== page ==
Although Anti could not discuss specifically what the USAFA looks for in junior shooters, he did reveal: "Generally we are looking for a good student, who makes decent grades...good class rank, competitive SAT/ACT scores...the better you shoot the more scholarship money you may receive from your school. So you have to be able to do both." The USAFA has a current team of nine shooters because of the academy's current ten-point range. However, the USAFA range is increasing to sixteen-points this coming year, providing the opportunity for new USAFA collegiate shooters due to the opportunity to increase team size.
Along with Assistant Coach Mike Anti, the DiPaola Family of Virginia has been attending college night for three years. The DiPaola's attended college night for the first time in 2010 because of their son Jordan, pictured above. Jordan, a current high school senior, had always been interested in collegiate shooting. However, in 2010, Jordan and his parents did not know much about shooting competitively in college, thus leading them to attend college night.
The first year the DiPaola family attended college night was described by them as "very eye-opening." Mrs. DiPaola revealed: "We were finally able to put faces with names of the coaches and were able to hear them speak and we got a feeling for their personalities by the way they answered questions. That has been very helpful because then when you [are at the NRA's National Matches and] see them walking along the line you say, 'Oh that's a coach at West Point or the coach at Navy.' It makes it more personal for us." Although Jordan had been emailing and speaking to coaches on the phone, his family and him were finally able to meet the coaches face-to-face.
Jordan and his family had a complete different idea before attending college night of how to go about applying to shoot for a collegiate team. "The whole drive home, like all eight hours, Dad was like, 'What about this and this and this?' It was...Wow," laughed Jordan.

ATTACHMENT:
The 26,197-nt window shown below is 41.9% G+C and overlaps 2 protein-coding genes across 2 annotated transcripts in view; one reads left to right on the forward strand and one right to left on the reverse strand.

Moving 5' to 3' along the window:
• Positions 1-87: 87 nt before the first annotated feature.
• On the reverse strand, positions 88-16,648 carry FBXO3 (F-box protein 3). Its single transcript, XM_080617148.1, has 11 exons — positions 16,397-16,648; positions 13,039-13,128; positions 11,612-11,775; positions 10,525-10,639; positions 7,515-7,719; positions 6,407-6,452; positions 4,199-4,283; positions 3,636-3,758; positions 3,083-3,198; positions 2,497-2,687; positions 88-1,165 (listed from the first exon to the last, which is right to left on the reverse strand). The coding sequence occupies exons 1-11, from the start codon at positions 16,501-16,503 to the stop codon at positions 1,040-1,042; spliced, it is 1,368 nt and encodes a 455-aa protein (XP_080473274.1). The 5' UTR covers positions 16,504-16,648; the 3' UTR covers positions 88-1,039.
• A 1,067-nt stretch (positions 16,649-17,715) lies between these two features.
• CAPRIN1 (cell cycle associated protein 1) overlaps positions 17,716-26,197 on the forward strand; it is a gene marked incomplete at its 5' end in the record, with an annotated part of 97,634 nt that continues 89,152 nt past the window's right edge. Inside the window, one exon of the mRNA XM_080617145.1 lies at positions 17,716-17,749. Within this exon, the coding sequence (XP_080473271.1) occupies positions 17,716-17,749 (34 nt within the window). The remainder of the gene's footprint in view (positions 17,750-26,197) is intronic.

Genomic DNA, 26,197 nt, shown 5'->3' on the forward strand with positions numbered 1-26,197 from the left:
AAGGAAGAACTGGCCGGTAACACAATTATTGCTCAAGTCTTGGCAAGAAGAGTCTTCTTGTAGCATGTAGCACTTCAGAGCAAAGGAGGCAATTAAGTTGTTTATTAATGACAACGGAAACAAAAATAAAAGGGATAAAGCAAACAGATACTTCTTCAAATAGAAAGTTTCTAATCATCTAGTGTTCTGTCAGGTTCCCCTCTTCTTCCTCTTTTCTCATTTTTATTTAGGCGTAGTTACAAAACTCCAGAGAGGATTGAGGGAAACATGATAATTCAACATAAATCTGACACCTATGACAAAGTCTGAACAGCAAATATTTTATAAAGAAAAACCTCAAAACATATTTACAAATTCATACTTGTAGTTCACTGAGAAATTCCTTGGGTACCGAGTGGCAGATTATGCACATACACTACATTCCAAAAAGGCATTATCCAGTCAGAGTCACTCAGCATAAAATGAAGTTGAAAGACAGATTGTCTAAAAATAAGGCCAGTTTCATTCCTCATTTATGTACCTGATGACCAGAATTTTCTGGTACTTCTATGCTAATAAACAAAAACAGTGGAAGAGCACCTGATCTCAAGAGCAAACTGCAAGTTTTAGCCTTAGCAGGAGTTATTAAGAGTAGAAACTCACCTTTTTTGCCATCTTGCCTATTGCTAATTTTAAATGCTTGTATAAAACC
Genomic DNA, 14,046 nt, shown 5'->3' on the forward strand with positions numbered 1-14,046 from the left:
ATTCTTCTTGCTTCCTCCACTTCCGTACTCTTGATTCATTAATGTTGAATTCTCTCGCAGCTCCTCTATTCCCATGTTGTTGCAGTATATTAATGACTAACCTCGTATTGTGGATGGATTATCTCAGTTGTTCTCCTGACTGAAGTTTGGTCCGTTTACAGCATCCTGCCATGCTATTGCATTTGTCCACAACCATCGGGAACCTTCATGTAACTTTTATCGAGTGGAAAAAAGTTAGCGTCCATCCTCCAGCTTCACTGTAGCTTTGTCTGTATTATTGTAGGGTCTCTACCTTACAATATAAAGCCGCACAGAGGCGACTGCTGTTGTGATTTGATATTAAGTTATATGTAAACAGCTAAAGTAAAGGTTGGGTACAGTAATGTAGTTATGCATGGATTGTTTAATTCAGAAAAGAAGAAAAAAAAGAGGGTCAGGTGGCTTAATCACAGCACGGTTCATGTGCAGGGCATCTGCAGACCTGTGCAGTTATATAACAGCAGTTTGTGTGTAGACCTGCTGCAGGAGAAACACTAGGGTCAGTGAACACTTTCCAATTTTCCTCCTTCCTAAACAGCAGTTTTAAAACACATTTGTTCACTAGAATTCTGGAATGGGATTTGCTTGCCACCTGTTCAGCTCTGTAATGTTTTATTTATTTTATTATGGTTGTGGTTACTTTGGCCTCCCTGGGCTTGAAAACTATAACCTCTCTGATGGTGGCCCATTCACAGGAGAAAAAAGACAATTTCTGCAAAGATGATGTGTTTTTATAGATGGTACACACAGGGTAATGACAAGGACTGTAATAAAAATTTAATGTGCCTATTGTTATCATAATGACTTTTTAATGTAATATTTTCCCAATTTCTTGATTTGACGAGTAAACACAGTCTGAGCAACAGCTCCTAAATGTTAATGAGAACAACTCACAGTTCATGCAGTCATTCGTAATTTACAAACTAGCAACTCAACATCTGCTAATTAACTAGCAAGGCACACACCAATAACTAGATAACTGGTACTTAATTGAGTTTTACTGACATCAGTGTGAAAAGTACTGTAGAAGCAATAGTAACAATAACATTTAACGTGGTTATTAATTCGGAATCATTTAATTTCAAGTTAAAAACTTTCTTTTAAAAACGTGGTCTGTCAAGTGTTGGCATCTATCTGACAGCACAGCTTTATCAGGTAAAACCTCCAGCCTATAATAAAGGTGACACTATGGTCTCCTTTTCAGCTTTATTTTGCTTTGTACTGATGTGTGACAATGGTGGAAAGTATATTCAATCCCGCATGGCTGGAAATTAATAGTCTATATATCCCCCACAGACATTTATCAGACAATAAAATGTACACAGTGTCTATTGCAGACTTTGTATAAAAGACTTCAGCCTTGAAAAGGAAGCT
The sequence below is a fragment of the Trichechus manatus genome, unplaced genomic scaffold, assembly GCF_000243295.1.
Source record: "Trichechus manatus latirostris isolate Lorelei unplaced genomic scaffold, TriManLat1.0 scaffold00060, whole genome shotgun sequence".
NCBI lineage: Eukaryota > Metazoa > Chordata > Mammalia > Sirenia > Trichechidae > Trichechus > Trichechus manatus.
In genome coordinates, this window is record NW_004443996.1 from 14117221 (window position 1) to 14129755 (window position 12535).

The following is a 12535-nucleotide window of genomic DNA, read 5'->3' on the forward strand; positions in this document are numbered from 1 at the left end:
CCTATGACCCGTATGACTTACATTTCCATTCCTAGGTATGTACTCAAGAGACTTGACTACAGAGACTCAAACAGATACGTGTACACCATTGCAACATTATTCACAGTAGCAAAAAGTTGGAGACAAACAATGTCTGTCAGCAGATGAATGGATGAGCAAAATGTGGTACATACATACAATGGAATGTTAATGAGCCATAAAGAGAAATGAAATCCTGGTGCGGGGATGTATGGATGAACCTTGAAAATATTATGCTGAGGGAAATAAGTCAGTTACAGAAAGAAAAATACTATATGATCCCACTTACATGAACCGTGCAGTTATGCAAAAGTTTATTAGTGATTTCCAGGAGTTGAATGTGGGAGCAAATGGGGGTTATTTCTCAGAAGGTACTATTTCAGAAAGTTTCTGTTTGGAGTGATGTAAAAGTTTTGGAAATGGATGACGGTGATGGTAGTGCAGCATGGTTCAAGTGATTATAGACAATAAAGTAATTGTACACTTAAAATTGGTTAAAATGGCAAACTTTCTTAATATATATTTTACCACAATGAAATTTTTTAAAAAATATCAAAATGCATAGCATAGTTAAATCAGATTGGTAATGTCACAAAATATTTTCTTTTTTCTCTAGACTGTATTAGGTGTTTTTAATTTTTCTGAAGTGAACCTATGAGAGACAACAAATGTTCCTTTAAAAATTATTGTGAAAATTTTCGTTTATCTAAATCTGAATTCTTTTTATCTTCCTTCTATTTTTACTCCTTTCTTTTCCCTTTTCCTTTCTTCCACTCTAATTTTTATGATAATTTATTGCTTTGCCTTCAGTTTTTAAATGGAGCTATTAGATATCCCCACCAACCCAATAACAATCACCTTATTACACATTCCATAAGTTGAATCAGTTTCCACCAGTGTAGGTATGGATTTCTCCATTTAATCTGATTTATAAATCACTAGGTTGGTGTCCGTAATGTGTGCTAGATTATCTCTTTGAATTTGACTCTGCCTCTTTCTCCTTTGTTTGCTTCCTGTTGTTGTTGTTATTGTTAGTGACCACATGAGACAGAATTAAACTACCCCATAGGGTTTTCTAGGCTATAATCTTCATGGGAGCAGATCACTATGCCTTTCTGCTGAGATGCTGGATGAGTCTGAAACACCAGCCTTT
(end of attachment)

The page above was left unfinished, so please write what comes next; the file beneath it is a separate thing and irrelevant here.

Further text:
"Everytime we are here at Camp Perry, we tell other shooters, 'Go to College Night! Go!'" Jordan said. Jordan's father believes college night should be attended by all junior shooters and their families because: "you learn things like NCAA rules, like when you can talk to the coaches. Like for instance here [at college night] you can say hi, but that's all you can say because it's a competition...You also learn important dates and about prize money. A lot of folks don't know that stuff so we've been recommending it every year."
Although the DiPaola family has attended college night three times, they come back each year to refresh their memory and to have the opportunity to ask any new questions to coaches. Also, because Jordan has attended previously, he believes attending each year shows coaches his initiative, drive and focus of shooting competitively for a collegiate team. Attending College Night this year was also very important to the DiPaola family because of Jordan's thirteen year-old sister, Taylor, who shot at Camp Perry for the second time this year.
Entering his senior year of high school, Jordan DiPaola is interested in competively shooting for the military academies. Jordan has visited the Naval, Air Force and Coast Guard Academy's so far. At this time, Jordan is leaning towards the United States Naval Academy and is hoping to shoot on their team. We wish the DiPaola family all the best and we hope to see Jordan and his sister Taylor one day at NCAA Championships.